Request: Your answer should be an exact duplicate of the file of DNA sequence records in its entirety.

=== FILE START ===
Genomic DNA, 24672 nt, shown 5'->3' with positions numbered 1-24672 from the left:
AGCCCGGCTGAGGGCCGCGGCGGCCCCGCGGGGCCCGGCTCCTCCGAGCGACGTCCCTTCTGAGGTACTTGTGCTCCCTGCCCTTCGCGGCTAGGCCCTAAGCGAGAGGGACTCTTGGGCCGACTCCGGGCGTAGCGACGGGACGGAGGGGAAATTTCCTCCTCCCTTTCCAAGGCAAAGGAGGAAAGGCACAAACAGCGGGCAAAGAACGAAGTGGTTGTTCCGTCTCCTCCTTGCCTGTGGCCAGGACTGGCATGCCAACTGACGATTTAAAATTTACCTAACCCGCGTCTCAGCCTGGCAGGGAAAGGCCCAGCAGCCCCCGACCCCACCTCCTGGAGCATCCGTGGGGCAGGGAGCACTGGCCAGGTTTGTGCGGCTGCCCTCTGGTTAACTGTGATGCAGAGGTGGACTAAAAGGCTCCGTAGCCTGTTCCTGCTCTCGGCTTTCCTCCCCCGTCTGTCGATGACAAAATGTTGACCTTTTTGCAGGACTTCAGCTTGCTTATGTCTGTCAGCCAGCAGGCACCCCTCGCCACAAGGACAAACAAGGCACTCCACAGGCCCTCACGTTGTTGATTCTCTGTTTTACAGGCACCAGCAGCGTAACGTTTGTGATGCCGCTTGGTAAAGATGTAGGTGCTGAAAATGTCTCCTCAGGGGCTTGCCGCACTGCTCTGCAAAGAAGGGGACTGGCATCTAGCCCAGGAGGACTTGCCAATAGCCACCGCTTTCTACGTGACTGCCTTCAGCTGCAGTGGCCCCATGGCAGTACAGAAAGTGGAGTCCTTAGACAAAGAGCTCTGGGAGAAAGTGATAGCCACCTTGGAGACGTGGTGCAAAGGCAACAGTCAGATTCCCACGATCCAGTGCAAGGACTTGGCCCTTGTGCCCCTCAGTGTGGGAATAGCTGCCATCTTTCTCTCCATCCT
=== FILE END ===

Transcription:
Genomic DNA, 24672 nt, shown 5'->3' with positions numbered 1-24672 from the left:
AGCCCGGCTGAGGGCCGCGGCGGCCCCGCGGGGCCCGGCTCCTCCGAGCGACGTCCCTTCTGAGGTACTTGTGCTCCCTGCCCTTCGCGGCTAGGCCCTAAGCGAGAGGGACTCTTGGGCCGACTCCGGGCGTAGCGACGGGACGGAGGGGAAATTTCCTCCTCCCTTTCCAAGGCAAAGGAGGAAAGGCACAAACAGCGGGCAAAGAACGAAGTGGTTGTTCCGTCTCCTCCTTGCCTGTGGCCAGGACTGGCATGCCAACTGACGATTTAAAATTTACCTAACCCGCGTCTCAGCCTGGCAGGGAAAGGCCCAGCAGCCCCCGACCCCACCTCCTGGAGCATCCGTGGGGCAGGGAGCACTGGCCAGGTTTGTGCGGCTGCCCTCTGGTTAACTGTGATGCAGAGGTGGACTAAAAGGCTCCGTAGCCTGTTCCTGCTCTCGGCTTTCCTCCCCCGTCTGTCGATGACAAAATGTTGACCTTTTTGCAGGACTTCAGCTTGCTTATGTCTGTCAGCCAGCAGGCACCCCTCGCCACAAGGACAAACAAGGCACTCCACAGGCCCTCACGTTGTTGATTCTCTGTTTTACAGGCACCAGCAGCGTAACGTTTGTGATGCCGCTTGGTAAAGATGTAGGTGCTGAAAATGTCTCCTCAGGGGCTTGCCGCACTGCTCTGCAAAGAAGGGGACTGGCATCTAGCCCAGGAGGACTTGCCAATAGCCACCGCTTTCTACGTGACTGCCTTCAGCTGCAGTGGCCCCATGGCAGTACAGAAAGTGGAGTCCTTAGACAAAGAGCTCTGGGAGAAAGTGATAGCCACCTTGGAGACGTGGTGCAAAGGCAACAGTCAGATTCCCACGATCCAGTGCAAGGACTTGGCCCTTGTGCCCCTCAGTGTGGGAATAGCTGCCATCTTTCTCTCCATCCT